To be credible, you want to demonstrate both: likability and trust

Likability

Likability (or likeability, there seems to be 2 accepted ways to spell it) isn’t about how popular you are. Likability, according to Merriam-Webster is the qualities that bring about a favorable regard. Or, pleasant.

From my executive recruiter seat, here’s what this looks like:

  • Easy to talk to/no jargon
  • Not arrogant
  • Flexible when things change/can go with the flow (it’s likely that things will change during an interview process)
  • Eye contact
  • Uses their hands (I share this little hack in my Interview Studio)

This is one of the reasons why I don’t think STAR stories (or it’s relatives: CARL, STARR) are enough in 2024.

That model doesn’t put emphasis on the importance/value/necessity of likeability.

Skeptical?

If so, when was the last time you wanted to hire someone that you couldn’t see yourself enjoying working alongside?


Trust

Merriam-Webster’s definition is: assured reliance on the character, ability, strength, or truth of someone or something; one in which confidence is placed.

One of the most effective ways a confidently humble leader builds trust during an interview is through the qualitative and quantitative evidence presented.

I realize that individuals may get hired because they talked about the right strategies and actions they took and character isn’t taken into consideration, but confidently humble leaders grow their influence and their career because of their character.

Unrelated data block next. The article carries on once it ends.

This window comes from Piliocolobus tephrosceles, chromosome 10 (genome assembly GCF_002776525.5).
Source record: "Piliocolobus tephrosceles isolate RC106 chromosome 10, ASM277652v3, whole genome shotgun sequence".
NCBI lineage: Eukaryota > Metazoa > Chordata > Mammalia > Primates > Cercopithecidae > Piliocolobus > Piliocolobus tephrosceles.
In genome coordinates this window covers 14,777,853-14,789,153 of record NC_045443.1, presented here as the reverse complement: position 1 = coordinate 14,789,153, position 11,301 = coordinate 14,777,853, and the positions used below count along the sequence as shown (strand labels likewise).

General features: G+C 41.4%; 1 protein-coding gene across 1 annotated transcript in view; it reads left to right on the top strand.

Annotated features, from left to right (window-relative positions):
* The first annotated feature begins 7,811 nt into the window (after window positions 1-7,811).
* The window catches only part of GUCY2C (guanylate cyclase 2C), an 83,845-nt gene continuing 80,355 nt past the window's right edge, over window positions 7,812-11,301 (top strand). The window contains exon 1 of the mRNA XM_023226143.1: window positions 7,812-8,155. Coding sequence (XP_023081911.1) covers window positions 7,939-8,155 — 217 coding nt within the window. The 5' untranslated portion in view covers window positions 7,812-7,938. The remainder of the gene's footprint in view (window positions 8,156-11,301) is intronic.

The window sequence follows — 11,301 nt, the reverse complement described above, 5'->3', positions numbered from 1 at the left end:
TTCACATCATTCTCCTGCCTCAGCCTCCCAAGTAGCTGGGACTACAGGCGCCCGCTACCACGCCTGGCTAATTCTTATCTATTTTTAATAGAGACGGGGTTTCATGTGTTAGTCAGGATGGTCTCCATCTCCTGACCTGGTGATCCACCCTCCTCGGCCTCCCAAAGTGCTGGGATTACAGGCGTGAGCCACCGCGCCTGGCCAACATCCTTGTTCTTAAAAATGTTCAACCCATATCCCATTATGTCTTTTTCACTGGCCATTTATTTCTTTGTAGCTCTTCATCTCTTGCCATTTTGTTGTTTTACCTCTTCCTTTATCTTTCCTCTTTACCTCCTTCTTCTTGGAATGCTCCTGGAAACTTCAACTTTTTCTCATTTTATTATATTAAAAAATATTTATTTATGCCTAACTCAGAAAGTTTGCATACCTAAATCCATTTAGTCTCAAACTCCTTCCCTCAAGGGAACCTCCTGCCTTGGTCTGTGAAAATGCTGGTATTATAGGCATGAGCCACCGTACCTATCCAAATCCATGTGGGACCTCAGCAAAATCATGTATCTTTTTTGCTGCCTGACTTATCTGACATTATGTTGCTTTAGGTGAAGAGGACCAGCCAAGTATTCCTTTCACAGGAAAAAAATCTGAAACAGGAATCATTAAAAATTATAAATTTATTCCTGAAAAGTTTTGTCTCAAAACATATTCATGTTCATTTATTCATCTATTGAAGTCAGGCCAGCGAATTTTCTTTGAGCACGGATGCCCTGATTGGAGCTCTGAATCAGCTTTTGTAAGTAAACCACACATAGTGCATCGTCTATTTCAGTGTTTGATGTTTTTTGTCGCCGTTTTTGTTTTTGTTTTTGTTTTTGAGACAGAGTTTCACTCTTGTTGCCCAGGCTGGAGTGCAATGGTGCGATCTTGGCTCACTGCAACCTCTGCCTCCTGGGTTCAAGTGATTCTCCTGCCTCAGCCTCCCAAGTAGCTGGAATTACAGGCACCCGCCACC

Your thinking: maybe, but my employer promotes people without character. Yes, its true. I’ve seen it too.

This means that there is a group of individuals hungry to be led by someone who has both the character and the strategic mindset of a confidently humble leader.

This means that you will stand out in the candidate pack when you demonstrate your trustworthiness during your next interview.

Confidently humble leaders build trust because they demonstrate these traits during an interview:

  • Honest
  • Reliable
  • Professional
  • Authentic
  • Accountable

A final note on the Intersection of Likability and Trust

If you’re wondering how to effectively convey your credibility in your next interview, here’s a few things to keep in mind.

You are relatable. When interviewers can relate to you more easily, you establish rapport more quickly, this makes it easier to build trust.

You are an open communicator. If interviewers feel comfortable with you, they are more likely to trust your answers and feel confident in your abilities.

You are competent: Demonstrating your expertise and knowledge instills confidence in your abilities. When interviewers trust your competence, they are more likely to view you as a credible candidate.

While you are preparing for your next interview, think about this intersection, and when you are confident that you have effectively communicated your credibility, I hope you take the time to enjoy that win, regardless of the outcome of single interview.

Get out there.

You’ve got this.